Friday, April 4, 2014
Jonell’s Proustian Rambling
Peter and I are eating dinner. Chopin’s Etudes play in the background; we sit in the midst of our eclectic collection of objets d’art from France and Italy and more exotic ones from Tibet, Persia, India. I am in my element. I am surrounded by music, poetry and art. How have I come to this? My mother. For her, life has been poetry, art, and music, syncopated with dramatic andantes and crescendos, tearing at her guts and ripping them wide open. She took it all in; she swathed herself in its drapery of blood-wrenched red and chilly blue pain. She has not gone gently into that good night; she is a fearless survivor. She has lived through earthquakes and hurricanes and always landed on her feet. I continue to write the poem of my life, blunder through the Gymnopèdes. Mother is playing Scarbo, flitting in and out of the darkness, disappearing and suddenly reappearing. I touch her hand. She hands me a pen.
Wednesday, April 2, 2014
A Swiss Reader’s Tale of Knepfle
by Dee Rintoul
I grew up with “cheater” knepfle. I learned from my Oma, who had a Southern German background, but was Romanian-born. She made all kinds of noodles and pasta dishes — spatzle, real egg noodles that were dried and stored, but for everyday use. Knepfle were child’s play. In our own home, we made them for lunch and threw them into Lipton chicken noodle soup (which was not something we’d ever find in Oma’s kitchen!). God. That woman could cook…
Anyway. The way we did it was to beat an egg or two (depending on how greedy we felt at the time), add a pinch of salt and some dried parsley if we thought of it or wanted to impress schoolmates, then beat in all-purpose flour until it was so stiff it wouldn’t take any more and/or became too difficult to stir. Then we’d drop pieces in a pot of boiling water with a fork and a teaspoon, dipping both implements into the simmering soup in between to help the stiff dough drop. Once they were all in, we put the lid on, turned down the heat, and kept it covered for a few minutes.
When we finally lifted the lid, we found gorgeous, fluffy-looking, but very chewy little dumplings, all floating together on top of the soup. We loved these so much that as kids we used to scorn dumplings as being “too soft”. To our minds, dumplings, or anything that remotely resembled knepfle, ought to be quite al dente.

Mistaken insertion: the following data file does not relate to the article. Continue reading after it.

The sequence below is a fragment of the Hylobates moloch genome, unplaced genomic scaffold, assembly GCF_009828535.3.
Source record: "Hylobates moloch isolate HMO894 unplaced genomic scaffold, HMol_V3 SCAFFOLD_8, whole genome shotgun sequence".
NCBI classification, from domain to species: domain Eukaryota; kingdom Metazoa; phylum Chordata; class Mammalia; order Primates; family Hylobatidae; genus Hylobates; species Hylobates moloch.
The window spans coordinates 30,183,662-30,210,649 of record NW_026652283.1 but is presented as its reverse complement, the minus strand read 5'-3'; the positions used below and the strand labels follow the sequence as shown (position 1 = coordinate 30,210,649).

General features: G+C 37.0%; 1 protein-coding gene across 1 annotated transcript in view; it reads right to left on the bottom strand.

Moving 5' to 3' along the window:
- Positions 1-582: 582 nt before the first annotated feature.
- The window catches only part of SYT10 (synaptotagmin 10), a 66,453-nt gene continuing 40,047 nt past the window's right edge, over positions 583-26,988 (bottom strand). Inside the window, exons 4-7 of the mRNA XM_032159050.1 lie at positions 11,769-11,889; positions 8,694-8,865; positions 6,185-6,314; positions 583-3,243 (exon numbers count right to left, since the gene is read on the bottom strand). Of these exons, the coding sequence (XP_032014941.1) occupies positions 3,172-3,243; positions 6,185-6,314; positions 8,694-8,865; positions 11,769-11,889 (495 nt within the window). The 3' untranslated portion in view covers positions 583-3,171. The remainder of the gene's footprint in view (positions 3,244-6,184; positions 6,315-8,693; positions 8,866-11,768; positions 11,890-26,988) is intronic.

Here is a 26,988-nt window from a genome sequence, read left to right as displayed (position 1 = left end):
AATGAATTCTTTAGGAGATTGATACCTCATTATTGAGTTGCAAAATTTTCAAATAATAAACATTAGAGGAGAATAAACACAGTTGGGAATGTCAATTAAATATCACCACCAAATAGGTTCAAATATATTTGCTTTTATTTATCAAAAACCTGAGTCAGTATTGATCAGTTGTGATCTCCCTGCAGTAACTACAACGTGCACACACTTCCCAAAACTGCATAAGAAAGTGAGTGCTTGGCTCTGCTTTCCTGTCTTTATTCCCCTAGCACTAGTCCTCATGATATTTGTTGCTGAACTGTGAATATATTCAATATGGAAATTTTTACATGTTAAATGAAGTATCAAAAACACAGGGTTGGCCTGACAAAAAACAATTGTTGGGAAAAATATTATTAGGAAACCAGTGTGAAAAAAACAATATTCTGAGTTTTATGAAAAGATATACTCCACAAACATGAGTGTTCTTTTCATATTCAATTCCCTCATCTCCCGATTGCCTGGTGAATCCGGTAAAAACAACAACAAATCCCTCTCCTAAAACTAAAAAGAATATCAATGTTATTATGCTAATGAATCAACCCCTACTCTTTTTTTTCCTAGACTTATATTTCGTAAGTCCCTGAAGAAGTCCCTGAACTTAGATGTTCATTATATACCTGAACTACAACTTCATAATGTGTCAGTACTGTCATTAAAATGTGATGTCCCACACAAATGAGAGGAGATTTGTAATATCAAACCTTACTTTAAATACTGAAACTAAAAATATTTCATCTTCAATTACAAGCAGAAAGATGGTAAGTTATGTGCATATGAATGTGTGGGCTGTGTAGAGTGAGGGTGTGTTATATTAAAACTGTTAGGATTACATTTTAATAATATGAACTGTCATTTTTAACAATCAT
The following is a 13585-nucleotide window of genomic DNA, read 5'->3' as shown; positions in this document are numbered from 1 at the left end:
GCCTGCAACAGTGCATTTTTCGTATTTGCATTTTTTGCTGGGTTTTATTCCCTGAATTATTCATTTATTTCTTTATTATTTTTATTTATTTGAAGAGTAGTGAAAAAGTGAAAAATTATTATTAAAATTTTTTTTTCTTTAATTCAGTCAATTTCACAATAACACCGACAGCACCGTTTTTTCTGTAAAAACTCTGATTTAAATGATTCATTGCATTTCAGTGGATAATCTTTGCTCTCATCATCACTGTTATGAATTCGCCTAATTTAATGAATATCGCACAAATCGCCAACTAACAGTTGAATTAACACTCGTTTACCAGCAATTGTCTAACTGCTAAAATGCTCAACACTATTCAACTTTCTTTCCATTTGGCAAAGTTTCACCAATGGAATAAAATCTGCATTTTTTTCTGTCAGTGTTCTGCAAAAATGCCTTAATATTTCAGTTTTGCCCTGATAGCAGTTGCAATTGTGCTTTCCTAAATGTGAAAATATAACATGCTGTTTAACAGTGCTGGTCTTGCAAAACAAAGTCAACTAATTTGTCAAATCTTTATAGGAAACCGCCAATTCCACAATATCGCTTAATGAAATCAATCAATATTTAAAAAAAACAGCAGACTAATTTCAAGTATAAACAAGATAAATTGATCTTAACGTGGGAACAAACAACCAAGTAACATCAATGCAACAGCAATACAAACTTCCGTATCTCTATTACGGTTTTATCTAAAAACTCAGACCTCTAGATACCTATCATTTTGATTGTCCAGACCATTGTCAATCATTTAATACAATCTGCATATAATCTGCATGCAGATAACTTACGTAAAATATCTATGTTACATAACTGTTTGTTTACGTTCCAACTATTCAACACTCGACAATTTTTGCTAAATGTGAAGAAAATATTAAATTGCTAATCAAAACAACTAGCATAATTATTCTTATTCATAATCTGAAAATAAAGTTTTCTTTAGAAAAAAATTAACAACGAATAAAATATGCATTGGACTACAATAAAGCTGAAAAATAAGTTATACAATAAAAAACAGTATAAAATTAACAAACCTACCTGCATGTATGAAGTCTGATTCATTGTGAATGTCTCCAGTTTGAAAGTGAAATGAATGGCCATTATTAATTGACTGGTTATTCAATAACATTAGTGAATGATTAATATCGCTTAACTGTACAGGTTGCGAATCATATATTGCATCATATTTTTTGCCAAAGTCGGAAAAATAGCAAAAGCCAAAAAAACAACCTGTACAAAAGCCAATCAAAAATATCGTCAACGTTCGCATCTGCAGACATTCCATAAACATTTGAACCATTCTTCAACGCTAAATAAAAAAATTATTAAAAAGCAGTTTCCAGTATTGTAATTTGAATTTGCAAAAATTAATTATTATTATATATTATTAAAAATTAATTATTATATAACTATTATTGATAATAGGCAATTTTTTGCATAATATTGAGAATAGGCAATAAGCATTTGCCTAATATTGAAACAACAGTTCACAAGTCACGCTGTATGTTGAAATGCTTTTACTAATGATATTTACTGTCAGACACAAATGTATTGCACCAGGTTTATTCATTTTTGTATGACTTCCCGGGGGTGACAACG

I still make these for chicken soup (and I try not to rely on Lipton but make my own as often as possible!).
Tuesday, April 1, 2014
In Paris to the Pyrenees, David Downie takes us right along with him on the Way of St. James, without our ever leaving our armchairs. As stated in the subtitle, “A Skeptic Pilgrim Walks the Ways of St James,” we’re not talking about a conventional pilgrim, so we don’t expect his transformations to be like those of traditional Christians. But then, the Way of St. James, like so many pilgrim routes in the world, becomes a spiritual journey spreading well beyond the confines of Christianity.
Downie makes it a personal journey, full of the classical culture and history he knows so well, and we have the pleasure of experiencing it along with him. His journey through classicism and French history becomes ours, as we learn about the Druids, the Galls, the Romans, former French President François Mitterand, and much more; as he carries around a stone he was convinced had magical power because it looked like a scallop shell, until it become too heavy to carry; as we wolf down hearty French meals and sup coarse local wine after a long day of walking, before we fall like a stone into bed.
And though we might not receive penance, we end the journey all the richer in knowledge, having read a good tale, too. The book is a latter-day Canterbury Tales, with a varied lot of pilgrims, locals, and farmers all along the way. Alison Harris’ photos are in perfect harmony with Downie’s narrative. You’ll want to wear a scallop shell around your neck after reading this book.
Sunday, March 30, 2014
Swiss Food: Fribourg-style Tarte à la Raisinée – Apple and Pear Syrup Pie
Inspired by Frédy Girardet’s recipe in La Cuisine Spontanée, published by Robert Laffont
What is Swiss Raisinée?
The Vaudois word raisinée refers to a syrup made of the must of apples and pears. It was originally cooked in grape juice, thus the name — raisin means grape in French. Often called vin cuit, or “cooked wine”, it is in the form of a dark brown, viscous liquid. In still other parts of Switzerland, another concoction similar in consistency to jam and using the same ingredients is called cougnarde and probably dates back to at least the Middle Ages. Raisinée was used as a sweetener in many regions in Europe, and the tradition has lingered in Switzerland, especially in the cantons of Vaud, Fribourg and Neuchâtel. Today, it is mainly used for cakes and pies, and is not fermented, so it not technically a wine.
Click here for my recipe for raisinée.
Recipe for Raisinée Tart
Serves 6250 g / 1/2 lb. sweet pie crust 3 whole eggs 1 egg yolk 1.5 dl / 3/4 cup double cream 1 dl / 1/2 cup raisinée or “vin cuit”
- Make sweet pie crust. Set aside.
- Grease 20 cm / 8-inch pie pan.
- Preheat oven to 250° C / 475° F.
- Roll out dough so that it is 3-4 mm / 1/8th in. (or a little more) and a diameter that fits your pan.
- Bake crust empty for about 25 minutes.
- Leave to cool.
- Heat oven to 180° C / 350° F.
- Mix the 3 eggs, egg yolk, cream, and raisinée with a mixer or wire whip. It should make about 1.2 dl or 2/3 cup, depending on how thick the raisinée is.
- Pour 3/4 of filling into pie crust. Put pie in oven, then use a spoon to carefully pour in the rest, until the crust is entirely full.
- Leave oven slightly open and bake until set. Check setting by slightly shaking the pie while still in the oven. It should take about half an hour.